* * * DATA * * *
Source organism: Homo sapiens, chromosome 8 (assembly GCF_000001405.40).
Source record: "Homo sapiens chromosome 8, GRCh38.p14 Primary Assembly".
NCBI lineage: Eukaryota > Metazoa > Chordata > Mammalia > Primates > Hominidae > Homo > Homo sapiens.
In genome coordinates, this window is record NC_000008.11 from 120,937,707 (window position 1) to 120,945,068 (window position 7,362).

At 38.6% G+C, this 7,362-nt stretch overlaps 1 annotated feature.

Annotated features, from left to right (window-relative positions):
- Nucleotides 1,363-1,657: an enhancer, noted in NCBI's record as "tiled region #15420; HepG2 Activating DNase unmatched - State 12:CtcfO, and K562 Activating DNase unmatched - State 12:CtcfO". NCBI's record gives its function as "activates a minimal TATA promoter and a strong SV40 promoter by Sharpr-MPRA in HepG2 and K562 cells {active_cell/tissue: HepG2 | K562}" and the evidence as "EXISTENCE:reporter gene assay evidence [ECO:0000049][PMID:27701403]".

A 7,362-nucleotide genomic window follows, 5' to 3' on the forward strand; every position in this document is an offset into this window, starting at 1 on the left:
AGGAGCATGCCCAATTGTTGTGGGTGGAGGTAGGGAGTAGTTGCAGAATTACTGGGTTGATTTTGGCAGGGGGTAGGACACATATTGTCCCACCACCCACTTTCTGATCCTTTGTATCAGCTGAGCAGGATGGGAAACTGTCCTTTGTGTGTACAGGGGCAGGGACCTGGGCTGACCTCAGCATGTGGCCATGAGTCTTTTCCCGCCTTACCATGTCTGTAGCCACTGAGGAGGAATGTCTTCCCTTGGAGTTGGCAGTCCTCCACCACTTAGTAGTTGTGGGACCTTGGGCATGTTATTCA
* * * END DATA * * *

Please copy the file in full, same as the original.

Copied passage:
Source organism: Homo sapiens, chromosome 8 (assembly GCF_000001405.40).
Source record: "Homo sapiens chromosome 8, GRCh38.p14 Primary Assembly".
NCBI lineage: Eukaryota > Metazoa > Chordata > Mammalia > Primates > Hominidae > Homo > Homo sapiens.
In genome coordinates, this window is record NC_000008.11 from 120,937,707 (window position 1) to 120,945,068 (window position 7,362).

At 38.6% G+C, this 7,362-nt stretch overlaps 1 annotated feature.

Annotated features, from left to right (window-relative positions):
- Nucleotides 1,363-1,657: an enhancer, noted in NCBI's record as "tiled region #15420; HepG2 Activating DNase unmatched - State 12:CtcfO, and K562 Activating DNase unmatched - State 12:CtcfO". NCBI's record gives its function as "activates a minimal TATA promoter and a strong SV40 promoter by Sharpr-MPRA in HepG2 and K562 cells {active_cell/tissue: HepG2 | K562}" and the evidence as "EXISTENCE:reporter gene assay evidence [ECO:0000049][PMID:27701403]".

A 7,362-nucleotide genomic window follows, 5' to 3' on the forward strand; every position in this document is an offset into this window, starting at 1 on the left:
AGGAGCATGCCCAATTGTTGTGGGTGGAGGTAGGGAGTAGTTGCAGAATTACTGGGTTGATTTTGGCAGGGGGTAGGACACATATTGTCCCACCACCCACTTTCTGATCCTTTGTATCAGCTGAGCAGGATGGGAAACTGTCCTTTGTGTGTACAGGGGCAGGGACCTGGGCTGACCTCAGCATGTGGCCATGAGTCTTTTCCCGCCTTACCATGTCTGTAGCCACTGAGGAGGAATGTCTTCCCTTGGAGTTGGCAGTCCTCCACCACTTAGTAGTTGTGGGACCTTGGGCATGTTATTCA